Busy, Busy, Busy! Minnesota Handles Heavy and Varied Patent Docket
The District of Minnesota is one of the busiest courts in the nation. The District also carries a greater than average load of patent cases. The District of Minnesota ranks sixth out of 94 districts for intellectual property cases. Right now, 90 patent cases are pending in the District. That case load is evenly divided among seven Article III judges supported by six Magistrate Judges. At any given time, each Judge and Magistrate Judge handles a dozen or so patent cases. The Senior Status Judges in the District (Judges Alsop, Doty, Kyle and Magnuson) take a full case load, but do not handle patent cases.
D. Minn. Patent Docket
The Court’s case load includes lawsuits filed by practicing and non-practicing entities. The busiest filer of infringement suits in the District is 3M. 3M currently has five cases pending in the District. Other frequent filers include Donaldson Co. and Imation.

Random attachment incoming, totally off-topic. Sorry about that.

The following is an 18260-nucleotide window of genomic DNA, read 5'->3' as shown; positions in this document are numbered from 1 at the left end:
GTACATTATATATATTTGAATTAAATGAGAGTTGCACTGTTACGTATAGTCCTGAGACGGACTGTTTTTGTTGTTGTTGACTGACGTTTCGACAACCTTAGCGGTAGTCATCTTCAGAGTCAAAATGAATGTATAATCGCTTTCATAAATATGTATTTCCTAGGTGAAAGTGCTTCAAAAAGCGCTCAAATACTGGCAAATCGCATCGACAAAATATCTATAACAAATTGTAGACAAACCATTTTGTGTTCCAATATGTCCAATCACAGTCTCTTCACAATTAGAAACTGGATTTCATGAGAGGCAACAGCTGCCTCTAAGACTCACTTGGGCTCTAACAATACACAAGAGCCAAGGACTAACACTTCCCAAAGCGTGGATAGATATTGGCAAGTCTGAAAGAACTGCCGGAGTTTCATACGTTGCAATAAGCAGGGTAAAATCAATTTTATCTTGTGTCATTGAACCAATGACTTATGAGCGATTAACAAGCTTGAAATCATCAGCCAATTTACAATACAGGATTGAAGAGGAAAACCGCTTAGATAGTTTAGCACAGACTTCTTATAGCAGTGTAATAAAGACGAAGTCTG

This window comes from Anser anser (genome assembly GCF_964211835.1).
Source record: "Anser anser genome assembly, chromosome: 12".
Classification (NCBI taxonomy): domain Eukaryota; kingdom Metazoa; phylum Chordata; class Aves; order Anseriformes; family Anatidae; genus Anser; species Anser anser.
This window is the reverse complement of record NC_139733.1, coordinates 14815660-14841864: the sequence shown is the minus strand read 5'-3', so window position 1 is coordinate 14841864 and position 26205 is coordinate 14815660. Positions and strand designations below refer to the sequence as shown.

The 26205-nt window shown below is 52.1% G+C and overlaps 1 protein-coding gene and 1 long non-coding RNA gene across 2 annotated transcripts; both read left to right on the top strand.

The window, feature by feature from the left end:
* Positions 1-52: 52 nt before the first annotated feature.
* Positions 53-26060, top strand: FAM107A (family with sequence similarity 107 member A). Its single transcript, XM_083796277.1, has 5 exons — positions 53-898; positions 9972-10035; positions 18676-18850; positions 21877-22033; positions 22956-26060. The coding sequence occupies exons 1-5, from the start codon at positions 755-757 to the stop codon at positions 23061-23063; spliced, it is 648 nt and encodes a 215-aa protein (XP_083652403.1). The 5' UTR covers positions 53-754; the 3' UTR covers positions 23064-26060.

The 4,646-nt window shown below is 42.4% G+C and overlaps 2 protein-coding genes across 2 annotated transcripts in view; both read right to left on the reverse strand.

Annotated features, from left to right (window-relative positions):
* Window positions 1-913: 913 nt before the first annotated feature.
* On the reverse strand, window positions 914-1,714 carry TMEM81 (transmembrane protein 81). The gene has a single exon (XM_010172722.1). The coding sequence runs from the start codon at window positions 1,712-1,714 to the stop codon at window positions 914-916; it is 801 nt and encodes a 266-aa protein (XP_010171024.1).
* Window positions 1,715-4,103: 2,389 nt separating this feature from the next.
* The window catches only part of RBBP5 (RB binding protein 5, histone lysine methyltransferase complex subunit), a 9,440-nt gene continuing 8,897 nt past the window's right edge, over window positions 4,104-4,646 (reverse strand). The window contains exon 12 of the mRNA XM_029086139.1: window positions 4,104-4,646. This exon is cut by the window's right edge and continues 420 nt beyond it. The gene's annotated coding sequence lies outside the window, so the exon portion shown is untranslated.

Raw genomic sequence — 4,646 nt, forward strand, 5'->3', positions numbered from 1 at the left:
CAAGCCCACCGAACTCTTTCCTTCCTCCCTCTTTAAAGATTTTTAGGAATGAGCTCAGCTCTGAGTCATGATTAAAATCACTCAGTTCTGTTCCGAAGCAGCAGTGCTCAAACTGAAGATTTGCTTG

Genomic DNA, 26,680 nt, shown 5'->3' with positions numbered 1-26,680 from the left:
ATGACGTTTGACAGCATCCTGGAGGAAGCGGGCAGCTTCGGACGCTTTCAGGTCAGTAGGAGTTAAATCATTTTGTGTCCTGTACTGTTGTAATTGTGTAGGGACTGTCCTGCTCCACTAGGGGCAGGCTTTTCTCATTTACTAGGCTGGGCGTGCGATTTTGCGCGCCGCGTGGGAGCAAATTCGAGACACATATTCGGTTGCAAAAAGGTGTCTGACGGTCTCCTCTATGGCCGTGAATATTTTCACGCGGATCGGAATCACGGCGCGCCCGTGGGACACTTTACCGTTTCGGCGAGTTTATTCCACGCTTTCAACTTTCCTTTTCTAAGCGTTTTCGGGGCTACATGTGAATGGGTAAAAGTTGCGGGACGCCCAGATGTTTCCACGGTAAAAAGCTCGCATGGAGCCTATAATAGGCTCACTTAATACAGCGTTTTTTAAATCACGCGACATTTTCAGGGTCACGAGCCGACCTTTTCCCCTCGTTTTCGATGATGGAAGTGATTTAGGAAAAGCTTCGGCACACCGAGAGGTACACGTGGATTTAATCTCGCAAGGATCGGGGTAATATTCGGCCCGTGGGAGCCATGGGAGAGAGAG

As one might expect, the technology at issue is extremely varied. Pending lawsuits relate to everything from flameless candles, to genetic testing in dogs, to GPS technology.
MN Patent Forms and Practice Pointers
“The District of Minnesota is committed to the efficient and cost-effective resolution of patent cases,” says Chief Judge Michael J. Davis. To assist the Court and litigants in that effort, the Court adopted Forms 4 and 5 in the District of Minnesota Local Rules. Form 4 is a Rule 26(f) report and proposed scheduling order for patent cases. Form 5 is a form stipulation for entry of a protective order.
In 2012, the Court adopted substantive amendments to Form 4. Among other things, the Court modified the form to clarify that litigants may amend claim charts and prior art statements only by leave of court, and added the option to request a pre-claim construction conference with the Judge as part of the Markman process.
Other than Forms 4 and 5, the District has not adopted local patent rules. Many of the judges have published Practice Pointers relating to interactions with chambers, written submissions, oral argument and trial. Practice Pointers can be found on each judge’s profile page on the District’s website.